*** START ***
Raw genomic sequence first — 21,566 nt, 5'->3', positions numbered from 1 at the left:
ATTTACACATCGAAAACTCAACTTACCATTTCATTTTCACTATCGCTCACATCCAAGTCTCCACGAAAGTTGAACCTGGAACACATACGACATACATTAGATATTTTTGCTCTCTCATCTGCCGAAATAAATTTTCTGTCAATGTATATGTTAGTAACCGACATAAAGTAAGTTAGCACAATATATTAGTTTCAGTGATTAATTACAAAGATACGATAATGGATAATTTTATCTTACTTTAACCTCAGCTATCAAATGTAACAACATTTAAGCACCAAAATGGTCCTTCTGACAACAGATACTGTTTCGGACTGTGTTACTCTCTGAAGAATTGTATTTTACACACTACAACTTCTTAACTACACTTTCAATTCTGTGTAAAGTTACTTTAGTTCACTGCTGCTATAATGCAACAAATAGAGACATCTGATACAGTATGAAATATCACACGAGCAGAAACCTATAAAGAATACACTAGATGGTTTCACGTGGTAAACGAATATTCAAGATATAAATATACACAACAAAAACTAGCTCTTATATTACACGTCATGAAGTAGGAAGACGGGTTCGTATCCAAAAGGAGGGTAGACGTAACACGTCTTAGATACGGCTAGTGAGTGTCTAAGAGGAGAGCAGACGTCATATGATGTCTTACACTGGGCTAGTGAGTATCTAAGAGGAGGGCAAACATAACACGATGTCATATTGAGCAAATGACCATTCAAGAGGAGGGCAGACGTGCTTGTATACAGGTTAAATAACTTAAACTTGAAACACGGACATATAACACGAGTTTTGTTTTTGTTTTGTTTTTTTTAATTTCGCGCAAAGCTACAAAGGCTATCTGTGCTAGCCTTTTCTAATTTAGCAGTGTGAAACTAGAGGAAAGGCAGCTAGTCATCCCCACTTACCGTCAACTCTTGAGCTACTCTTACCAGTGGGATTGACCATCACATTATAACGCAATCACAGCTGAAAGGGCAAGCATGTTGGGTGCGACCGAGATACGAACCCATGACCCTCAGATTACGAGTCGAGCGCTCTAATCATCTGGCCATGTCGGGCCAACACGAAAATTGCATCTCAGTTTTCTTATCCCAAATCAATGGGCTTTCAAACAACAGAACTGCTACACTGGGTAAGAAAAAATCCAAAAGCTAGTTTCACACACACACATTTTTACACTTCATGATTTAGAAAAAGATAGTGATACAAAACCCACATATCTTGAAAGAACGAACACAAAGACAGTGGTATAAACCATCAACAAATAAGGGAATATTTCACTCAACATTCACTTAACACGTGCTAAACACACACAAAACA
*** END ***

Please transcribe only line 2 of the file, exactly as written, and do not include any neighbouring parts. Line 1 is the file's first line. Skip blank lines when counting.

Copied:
ATTTACACATCGAAAACTCAACTTACCATTTCATTTTCACTATCGCTCACATCCAAGTCTCCACGAAAGTTGAACCTGGAACACATACGACATACATTAGATATTTTTGCTCTCTCATCTGCCGAAATAAATTTTCTGTCAATGTATATGTTAGTAACCGACATAAAGTAAGTTAGCACAATATATTAGTTTCAGTGATTAATTACAAAGATACGATAATGGATAATTTTATCTTACTTTAACCTCAGCTATCAAATGTAACAACATTTAAGCACCAAAATGGTCCTTCTGACAACAGATACTGTTTCGGACTGTGTTACTCTCTGAAGAATTGTATTTTACACACTACAACTTCTTAACTACACTTTCAATTCTGTGTAAAGTTACTTTAGTTCACTGCTGCTATAATGCAACAAATAGAGACATCTGATACAGTATGAAATATCACACGAGCAGAAACCTATAAAGAATACACTAGATGGTTTCACGTGGTAAACGAATATTCAAGATATAAATATACACAACAAAAACTAGCTCTTATATTACACGTCATGAAGTAGGAAGACGGGTTCGTATCCAAAAGGAGGGTAGACGTAACACGTCTTAGATACGGCTAGTGAGTGTCTAAGAGGAGAGCAGACGTCATATGATGTCTTACACTGGGCTAGTGAGTATCTAAGAGGAGGGCAAACATAACACGATGTCATATTGAGCAAATGACCATTCAAGAGGAGGGCAGACGTGCTTGTATACAGGTTAAATAACTTAAACTTGAAACACGGACATATAACACGAGTTTTGTTTTTGTTTTGTTTTTTTTAATTTCGCGCAAAGCTACAAAGGCTATCTGTGCTAGCCTTTTCTAATTTAGCAGTGTGAAACTAGAGGAAAGGCAGCTAGTCATCCCCACTTACCGTCAACTCTTGAGCTACTCTTACCAGTGGGATTGACCATCACATTATAACGCAATCACAGCTGAAAGGGCAAGCATGTTGGGTGCGACCGAGATACGAACCCATGACCCTCAGATTACGAGTCGAGCGCTCTAATCATCTGGCCATGTCGGGCCAACACGAAAATTGCATCTCAGTTTTCTTATCCCAAATCAATGGGCTTTCAAACAACAGAACTGCTACACTGGGTAAGAAAAAATCCAAAAGCTAGTTTCACACACACACATTTTTACACTTCATGATTTAGAAAAAGATAGTGATACAAAACCCACATATCTTGAAAGAACGAACACAAAGACAGTGGTATAAACCATCAACAAATAAGGGAATATTTCACTCAACATTCACTTAACACGTGCTAAACACACACAAAACA